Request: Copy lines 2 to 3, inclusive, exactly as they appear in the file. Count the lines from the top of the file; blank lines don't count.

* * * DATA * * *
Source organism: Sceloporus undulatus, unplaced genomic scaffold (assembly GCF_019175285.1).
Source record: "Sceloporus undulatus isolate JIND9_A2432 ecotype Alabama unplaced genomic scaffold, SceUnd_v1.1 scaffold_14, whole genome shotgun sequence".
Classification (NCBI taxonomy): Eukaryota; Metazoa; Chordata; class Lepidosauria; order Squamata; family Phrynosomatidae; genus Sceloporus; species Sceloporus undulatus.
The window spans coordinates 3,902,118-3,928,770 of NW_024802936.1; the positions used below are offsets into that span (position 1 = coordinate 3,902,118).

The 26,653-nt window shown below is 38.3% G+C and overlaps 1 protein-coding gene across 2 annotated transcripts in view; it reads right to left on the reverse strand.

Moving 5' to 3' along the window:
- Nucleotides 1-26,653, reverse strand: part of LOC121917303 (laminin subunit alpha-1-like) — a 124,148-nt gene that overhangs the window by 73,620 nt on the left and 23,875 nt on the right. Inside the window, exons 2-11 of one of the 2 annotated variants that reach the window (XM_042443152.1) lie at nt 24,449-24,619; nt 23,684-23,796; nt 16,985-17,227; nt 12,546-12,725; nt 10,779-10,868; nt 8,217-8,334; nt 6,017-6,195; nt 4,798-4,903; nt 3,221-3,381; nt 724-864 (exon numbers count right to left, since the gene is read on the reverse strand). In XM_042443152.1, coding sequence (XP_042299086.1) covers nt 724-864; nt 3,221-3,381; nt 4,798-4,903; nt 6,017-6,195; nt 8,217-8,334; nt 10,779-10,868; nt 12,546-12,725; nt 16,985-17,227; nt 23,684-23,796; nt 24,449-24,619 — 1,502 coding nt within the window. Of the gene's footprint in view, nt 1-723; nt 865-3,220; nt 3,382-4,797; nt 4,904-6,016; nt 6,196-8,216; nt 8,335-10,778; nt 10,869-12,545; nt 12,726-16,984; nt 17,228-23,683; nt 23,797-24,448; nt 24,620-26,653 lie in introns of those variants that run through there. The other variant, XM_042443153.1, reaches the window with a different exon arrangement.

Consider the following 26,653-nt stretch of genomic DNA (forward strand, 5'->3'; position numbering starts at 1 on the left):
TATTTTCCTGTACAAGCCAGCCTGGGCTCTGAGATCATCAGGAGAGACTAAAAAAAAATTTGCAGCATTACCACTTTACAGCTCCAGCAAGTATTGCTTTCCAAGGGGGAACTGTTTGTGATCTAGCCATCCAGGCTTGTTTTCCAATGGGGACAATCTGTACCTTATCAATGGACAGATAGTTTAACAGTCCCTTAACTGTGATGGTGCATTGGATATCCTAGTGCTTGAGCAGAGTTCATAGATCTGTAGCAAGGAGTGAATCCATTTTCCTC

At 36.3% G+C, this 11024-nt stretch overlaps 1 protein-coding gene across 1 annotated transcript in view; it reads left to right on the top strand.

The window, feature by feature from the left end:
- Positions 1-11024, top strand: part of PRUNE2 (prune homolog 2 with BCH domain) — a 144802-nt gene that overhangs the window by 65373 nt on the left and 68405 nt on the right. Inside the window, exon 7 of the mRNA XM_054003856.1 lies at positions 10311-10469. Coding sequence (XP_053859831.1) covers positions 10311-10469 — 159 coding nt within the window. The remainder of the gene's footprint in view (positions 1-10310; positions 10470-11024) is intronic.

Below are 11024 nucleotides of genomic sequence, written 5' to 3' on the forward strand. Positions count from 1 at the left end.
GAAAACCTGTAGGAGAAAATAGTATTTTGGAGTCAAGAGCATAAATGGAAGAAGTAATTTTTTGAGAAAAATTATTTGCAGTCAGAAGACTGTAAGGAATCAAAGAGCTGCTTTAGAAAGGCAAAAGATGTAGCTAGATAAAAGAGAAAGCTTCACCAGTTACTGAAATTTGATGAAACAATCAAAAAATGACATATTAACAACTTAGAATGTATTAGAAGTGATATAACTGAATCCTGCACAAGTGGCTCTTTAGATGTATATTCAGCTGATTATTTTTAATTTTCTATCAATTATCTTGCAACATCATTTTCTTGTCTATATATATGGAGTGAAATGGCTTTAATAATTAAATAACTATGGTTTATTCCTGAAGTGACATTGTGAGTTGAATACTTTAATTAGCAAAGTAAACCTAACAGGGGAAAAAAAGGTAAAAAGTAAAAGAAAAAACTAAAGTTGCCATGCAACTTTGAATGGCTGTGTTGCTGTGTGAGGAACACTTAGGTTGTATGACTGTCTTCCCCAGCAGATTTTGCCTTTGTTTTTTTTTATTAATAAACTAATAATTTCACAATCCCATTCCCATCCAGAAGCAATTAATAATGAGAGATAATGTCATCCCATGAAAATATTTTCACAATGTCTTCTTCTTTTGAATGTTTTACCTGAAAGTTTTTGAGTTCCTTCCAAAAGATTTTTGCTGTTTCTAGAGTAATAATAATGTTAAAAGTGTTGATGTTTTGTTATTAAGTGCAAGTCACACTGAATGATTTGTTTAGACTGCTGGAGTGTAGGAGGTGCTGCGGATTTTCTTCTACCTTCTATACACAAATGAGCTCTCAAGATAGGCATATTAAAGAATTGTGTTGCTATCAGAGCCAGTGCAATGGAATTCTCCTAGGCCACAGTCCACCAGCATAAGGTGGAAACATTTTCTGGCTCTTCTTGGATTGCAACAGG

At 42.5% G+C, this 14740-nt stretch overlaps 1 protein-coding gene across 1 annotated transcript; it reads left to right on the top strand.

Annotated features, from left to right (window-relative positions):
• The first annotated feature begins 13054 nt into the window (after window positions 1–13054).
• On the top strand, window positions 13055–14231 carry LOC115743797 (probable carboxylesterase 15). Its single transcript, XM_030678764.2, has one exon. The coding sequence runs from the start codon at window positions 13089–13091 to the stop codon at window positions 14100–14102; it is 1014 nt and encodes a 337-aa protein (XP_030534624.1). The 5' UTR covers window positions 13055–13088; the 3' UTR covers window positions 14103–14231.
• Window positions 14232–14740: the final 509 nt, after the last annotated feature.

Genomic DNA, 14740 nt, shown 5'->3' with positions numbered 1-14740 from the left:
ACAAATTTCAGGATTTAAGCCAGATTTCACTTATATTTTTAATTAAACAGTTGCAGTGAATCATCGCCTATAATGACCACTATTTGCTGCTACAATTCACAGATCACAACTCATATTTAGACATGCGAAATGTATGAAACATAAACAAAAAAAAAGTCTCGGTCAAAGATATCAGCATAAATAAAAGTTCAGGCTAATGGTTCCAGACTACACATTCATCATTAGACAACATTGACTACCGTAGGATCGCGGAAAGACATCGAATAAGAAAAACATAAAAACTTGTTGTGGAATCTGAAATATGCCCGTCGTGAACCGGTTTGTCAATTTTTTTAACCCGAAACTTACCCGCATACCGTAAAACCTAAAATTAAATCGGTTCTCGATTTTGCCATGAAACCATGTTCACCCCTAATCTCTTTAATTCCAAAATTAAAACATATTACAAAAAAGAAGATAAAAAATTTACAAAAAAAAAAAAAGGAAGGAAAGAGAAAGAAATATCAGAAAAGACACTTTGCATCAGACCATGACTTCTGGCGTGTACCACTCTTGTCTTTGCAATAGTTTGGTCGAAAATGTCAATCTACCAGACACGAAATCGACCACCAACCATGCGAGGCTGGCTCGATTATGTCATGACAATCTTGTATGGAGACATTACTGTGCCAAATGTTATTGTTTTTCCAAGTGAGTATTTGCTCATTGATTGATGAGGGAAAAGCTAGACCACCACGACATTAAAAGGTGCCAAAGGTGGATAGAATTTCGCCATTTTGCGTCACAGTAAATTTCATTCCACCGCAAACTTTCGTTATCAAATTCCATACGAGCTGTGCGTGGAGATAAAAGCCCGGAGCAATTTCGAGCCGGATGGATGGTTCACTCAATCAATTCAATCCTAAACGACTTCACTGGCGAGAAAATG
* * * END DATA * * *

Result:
Source record: "Sceloporus undulatus isolate JIND9_A2432 ecotype Alabama unplaced genomic scaffold, SceUnd_v1.1 scaffold_14, whole genome shotgun sequence".
Classification (NCBI taxonomy): Eukaryota; Metazoa; Chordata; class Lepidosauria; order Squamata; family Phrynosomatidae; genus Sceloporus; species Sceloporus undulatus.